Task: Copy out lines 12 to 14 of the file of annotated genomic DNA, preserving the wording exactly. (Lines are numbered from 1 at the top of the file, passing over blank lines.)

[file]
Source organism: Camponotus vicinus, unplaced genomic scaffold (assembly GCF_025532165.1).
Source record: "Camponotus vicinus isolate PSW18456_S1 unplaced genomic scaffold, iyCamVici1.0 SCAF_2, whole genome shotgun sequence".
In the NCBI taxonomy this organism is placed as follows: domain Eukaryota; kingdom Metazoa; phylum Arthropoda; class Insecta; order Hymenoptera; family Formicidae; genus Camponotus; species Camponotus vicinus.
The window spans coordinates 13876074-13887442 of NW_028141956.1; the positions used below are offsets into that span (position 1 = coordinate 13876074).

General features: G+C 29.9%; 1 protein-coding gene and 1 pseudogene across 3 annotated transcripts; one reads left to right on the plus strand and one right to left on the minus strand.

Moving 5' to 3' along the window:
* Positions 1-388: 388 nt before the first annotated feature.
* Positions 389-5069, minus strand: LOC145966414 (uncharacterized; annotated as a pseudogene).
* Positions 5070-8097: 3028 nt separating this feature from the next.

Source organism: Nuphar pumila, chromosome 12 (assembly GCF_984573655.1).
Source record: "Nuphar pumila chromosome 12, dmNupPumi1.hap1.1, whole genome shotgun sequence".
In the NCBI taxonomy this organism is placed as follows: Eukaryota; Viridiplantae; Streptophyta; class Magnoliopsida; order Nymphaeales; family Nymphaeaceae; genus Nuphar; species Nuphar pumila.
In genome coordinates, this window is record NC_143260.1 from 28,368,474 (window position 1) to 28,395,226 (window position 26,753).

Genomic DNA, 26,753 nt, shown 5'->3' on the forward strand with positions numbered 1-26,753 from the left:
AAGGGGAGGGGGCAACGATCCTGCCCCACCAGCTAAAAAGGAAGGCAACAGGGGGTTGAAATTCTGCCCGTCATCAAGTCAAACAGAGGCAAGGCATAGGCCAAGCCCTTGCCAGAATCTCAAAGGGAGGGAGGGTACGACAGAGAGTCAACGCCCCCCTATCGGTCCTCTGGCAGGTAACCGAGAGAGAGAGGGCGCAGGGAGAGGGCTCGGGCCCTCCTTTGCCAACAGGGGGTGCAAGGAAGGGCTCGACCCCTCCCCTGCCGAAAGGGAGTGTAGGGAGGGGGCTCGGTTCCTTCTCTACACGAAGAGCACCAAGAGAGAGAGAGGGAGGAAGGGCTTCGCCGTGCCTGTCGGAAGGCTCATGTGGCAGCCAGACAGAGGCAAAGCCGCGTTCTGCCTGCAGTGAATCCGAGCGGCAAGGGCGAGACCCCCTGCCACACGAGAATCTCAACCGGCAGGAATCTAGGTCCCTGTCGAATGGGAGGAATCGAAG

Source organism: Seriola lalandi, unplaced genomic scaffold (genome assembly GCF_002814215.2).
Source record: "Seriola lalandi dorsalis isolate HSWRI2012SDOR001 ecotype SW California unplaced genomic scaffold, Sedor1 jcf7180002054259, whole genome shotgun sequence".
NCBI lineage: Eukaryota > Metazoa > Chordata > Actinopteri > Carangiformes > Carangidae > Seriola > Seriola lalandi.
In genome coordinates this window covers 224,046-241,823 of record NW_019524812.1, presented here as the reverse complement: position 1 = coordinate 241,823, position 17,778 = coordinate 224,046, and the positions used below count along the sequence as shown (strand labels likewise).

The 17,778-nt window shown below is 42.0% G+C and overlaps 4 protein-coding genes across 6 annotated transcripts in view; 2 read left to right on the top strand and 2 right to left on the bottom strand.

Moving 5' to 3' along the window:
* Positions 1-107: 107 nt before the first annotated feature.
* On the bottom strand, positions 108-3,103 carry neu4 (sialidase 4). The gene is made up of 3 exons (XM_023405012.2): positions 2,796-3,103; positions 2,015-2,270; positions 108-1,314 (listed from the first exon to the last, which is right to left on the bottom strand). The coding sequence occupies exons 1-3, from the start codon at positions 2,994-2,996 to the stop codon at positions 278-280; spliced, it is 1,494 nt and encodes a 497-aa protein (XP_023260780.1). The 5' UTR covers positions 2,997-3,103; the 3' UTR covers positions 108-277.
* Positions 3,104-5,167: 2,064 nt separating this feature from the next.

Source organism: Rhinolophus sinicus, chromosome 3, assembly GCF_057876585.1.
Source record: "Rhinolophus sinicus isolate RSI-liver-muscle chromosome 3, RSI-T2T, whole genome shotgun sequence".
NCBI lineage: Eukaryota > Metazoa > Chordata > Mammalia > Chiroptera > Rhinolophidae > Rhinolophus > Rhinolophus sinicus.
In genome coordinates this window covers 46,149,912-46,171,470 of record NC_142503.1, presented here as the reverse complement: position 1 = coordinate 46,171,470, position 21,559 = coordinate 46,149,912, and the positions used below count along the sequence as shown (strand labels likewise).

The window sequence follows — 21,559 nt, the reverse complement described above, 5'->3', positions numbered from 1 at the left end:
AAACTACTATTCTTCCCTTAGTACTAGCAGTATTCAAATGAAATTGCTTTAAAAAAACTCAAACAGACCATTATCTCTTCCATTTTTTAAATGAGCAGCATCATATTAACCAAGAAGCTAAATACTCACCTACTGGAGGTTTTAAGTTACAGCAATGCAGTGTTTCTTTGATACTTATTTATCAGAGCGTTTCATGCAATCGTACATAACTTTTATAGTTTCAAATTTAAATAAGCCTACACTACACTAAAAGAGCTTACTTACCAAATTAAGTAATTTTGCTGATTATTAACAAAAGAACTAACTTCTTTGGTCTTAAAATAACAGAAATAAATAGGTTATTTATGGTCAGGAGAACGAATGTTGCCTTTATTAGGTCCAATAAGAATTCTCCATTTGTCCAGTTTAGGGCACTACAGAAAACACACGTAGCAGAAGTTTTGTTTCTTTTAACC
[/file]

In the NCBI taxonomy this organism is placed as follows: Eukaryota; Viridiplantae; Streptophyta; class Magnoliopsida; order Nymphaeales; family Nymphaeaceae; genus Nuphar; species Nuphar pumila.
In genome coordinates, this window is record NC_143260.1 from 28,368,474 (window position 1) to 28,395,226 (window position 26,753).

Genomic DNA, 26,753 nt, shown 5'->3' on the forward strand with positions numbered 1-26,753 from the left: